Who are the cybercriminals and what can we do to stop them? From the #1 cybercrime expert, a revolutionary new approach to . Fighting Computer Crime A top computer crime expert explains why current computer security methods fall dangerously short of the mark and what we can do to fix them. Based on his 30 years as a cybercrime fighter, during which he interviewed more than 200 perpetrators and their victims, Donn B. Parker provides valuable technical insight about the means cybercriminals employ, as well as penetrating psychological insights into their criminal behavior and motivations. Using many riveting real-life crime stories to illustrate his points, he reveals: Who your greatest security threats really are (be prepared for some surprises!) Why employees undergoing divorce can be your organization's greatest computer security risk How to overcome cyberterrorists who will employ any high-tech or low-tech means necessary to crash your systems. Effective countermeasures for each threat covered in the book How to neutralize even the most powerful cybercrime scheme attempts Why and how the incorrect, incomplete, inarticulate security folk art must be revitalized
Full Product DetailsAuthor: Donn B. Parker
Publisher: John Wiley and Sons Ltd
Imprint: John Wiley & Sons Inc
Dimensions: Width: 19.00cm , Height: 2.90cm , Length: 23.30cm
ISBN 10: 0471163783
Publication Date: 24 September 1998
Audience: Professional and scholarly , Professional & Vocational
Publisher's Status: Active
Availability: To order
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Table of Contents
The author of Crime by Computer (1976) - and, subsequently, four other major works bearing on the subject - here provides a dossier on computer abuses chiefly designed, it appears, to allay fears of computerization by down-playing computer crime and downgrading computer diddling. The book is so murky and choppy, however, that few are likely to penetrate very far. To start with, we have an epigraph from IBM: The Computer didn't do it. Then Parker assures us that computer crime is relatively rare when compared with other crime. As computers proliferate, moreover, I anticipate that adequate security measures will be planned and implemented. (How he and his employer do this, we later hear.) In the leadoff case, a financial fraud perpetrated by a computer expert, computers were not essential to the crime. The news media called it a computer crime because most reporters don't know the difference (and they know the public responds). Then, 13 technical computer-crime methods are described (piggybacking, superzapping, wiretapping, etc.), along with safeguards against them. Various types of computer criminals are discussed, along with the need to reform them. (Students must learn that the computer is sacrosanct ; the common rationalization that the use of idle services is harmless must be exposed.) Other brief chapters take up the weaknesses of existing laws, the problems of Electronic Funds Transfer security, etc. Computer security itself is divided into five layers, six functions, and assorted safeguards. The book's real subject, in fact, is computer security; for public concerns - from individual privacy to national security - and for tales of computer crime, readers will have to look elsewhere (including Burnham, above, and Pool, below). (Kirkus Reviews)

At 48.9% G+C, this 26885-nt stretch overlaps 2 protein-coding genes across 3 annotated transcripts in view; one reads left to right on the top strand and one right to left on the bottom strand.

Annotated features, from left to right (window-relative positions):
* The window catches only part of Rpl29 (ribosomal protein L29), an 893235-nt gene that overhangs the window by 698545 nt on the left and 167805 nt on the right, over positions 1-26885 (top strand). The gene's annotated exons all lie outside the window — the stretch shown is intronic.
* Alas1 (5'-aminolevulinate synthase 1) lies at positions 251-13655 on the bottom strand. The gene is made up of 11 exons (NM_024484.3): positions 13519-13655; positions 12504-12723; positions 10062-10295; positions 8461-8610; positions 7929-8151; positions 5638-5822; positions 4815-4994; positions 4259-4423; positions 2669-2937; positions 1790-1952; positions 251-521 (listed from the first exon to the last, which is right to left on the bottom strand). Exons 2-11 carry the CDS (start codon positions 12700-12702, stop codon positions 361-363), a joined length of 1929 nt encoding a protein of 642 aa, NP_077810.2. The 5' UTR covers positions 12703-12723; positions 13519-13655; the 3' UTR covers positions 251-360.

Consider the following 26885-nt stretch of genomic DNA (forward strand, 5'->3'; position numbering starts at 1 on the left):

DONN B. PARKER has written numerous books and articles on computer crime. The world's most listened-to cybercrime expert, he has been featured in articles appearing in newspapers and magazines ranging from PC Magazine to People and has appeared on 60 Minutes, 20/20, and Nova.
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